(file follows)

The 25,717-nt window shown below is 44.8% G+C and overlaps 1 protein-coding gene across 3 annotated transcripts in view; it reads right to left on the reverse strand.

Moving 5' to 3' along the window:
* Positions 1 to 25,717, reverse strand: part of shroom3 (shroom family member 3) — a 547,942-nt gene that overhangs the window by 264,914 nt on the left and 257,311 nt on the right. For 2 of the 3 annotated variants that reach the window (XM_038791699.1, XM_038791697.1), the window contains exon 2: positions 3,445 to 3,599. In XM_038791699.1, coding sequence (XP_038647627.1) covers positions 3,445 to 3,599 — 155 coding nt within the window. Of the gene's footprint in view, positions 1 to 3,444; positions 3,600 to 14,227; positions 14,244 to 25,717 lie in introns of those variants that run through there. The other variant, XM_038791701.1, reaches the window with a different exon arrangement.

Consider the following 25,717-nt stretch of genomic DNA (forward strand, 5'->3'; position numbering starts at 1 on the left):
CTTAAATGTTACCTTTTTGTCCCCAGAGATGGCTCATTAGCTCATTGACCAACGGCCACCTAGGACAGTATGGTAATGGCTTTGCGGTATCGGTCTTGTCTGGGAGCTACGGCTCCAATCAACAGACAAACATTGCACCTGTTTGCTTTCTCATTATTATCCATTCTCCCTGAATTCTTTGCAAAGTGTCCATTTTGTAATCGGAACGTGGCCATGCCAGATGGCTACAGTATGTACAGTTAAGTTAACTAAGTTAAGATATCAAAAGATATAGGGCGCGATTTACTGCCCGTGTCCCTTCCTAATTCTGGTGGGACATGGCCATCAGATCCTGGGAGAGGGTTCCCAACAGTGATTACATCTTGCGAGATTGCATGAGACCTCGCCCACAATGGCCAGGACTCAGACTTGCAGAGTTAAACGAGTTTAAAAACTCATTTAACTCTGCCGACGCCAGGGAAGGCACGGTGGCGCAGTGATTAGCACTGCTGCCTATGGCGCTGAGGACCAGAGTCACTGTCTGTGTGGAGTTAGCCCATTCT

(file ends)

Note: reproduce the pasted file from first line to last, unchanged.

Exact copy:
The 25,717-nt window shown below is 44.8% G+C and overlaps 1 protein-coding gene across 3 annotated transcripts in view; it reads right to left on the reverse strand.

Moving 5' to 3' along the window:
* Positions 1 to 25,717, reverse strand: part of shroom3 (shroom family member 3) — a 547,942-nt gene that overhangs the window by 264,914 nt on the left and 257,311 nt on the right. For 2 of the 3 annotated variants that reach the window (XM_038791699.1, XM_038791697.1), the window contains exon 2: positions 3,445 to 3,599. In XM_038791699.1, coding sequence (XP_038647627.1) covers positions 3,445 to 3,599 — 155 coding nt within the window. Of the gene's footprint in view, positions 1 to 3,444; positions 3,600 to 14,227; positions 14,244 to 25,717 lie in introns of those variants that run through there. The other variant, XM_038791701.1, reaches the window with a different exon arrangement.

Consider the following 25,717-nt stretch of genomic DNA (forward strand, 5'->3'; position numbering starts at 1 on the left):
CTTAAATGTTACCTTTTTGTCCCCAGAGATGGCTCATTAGCTCATTGACCAACGGCCACCTAGGACAGTATGGTAATGGCTTTGCGGTATCGGTCTTGTCTGGGAGCTACGGCTCCAATCAACAGACAAACATTGCACCTGTTTGCTTTCTCATTATTATCCATTCTCCCTGAATTCTTTGCAAAGTGTCCATTTTGTAATCGGAACGTGGCCATGCCAGATGGCTACAGTATGTACAGTTAAGTTAACTAAGTTAAGATATCAAAAGATATAGGGCGCGATTTACTGCCCGTGTCCCTTCCTAATTCTGGTGGGACATGGCCATCAGATCCTGGGAGAGGGTTCCCAACAGTGATTACATCTTGCGAGATTGCATGAGACCTCGCCCACAATGGCCAGGACTCAGACTTGCAGAGTTAAACGAGTTTAAAAACTCATTTAACTCTGCCGACGCCAGGGAAGGCACGGTGGCGCAGTGATTAGCACTGCTGCCTATGGCGCTGAGGACCAGAGTCACTGTCTGTGTGGAGTTAGCCCATTCT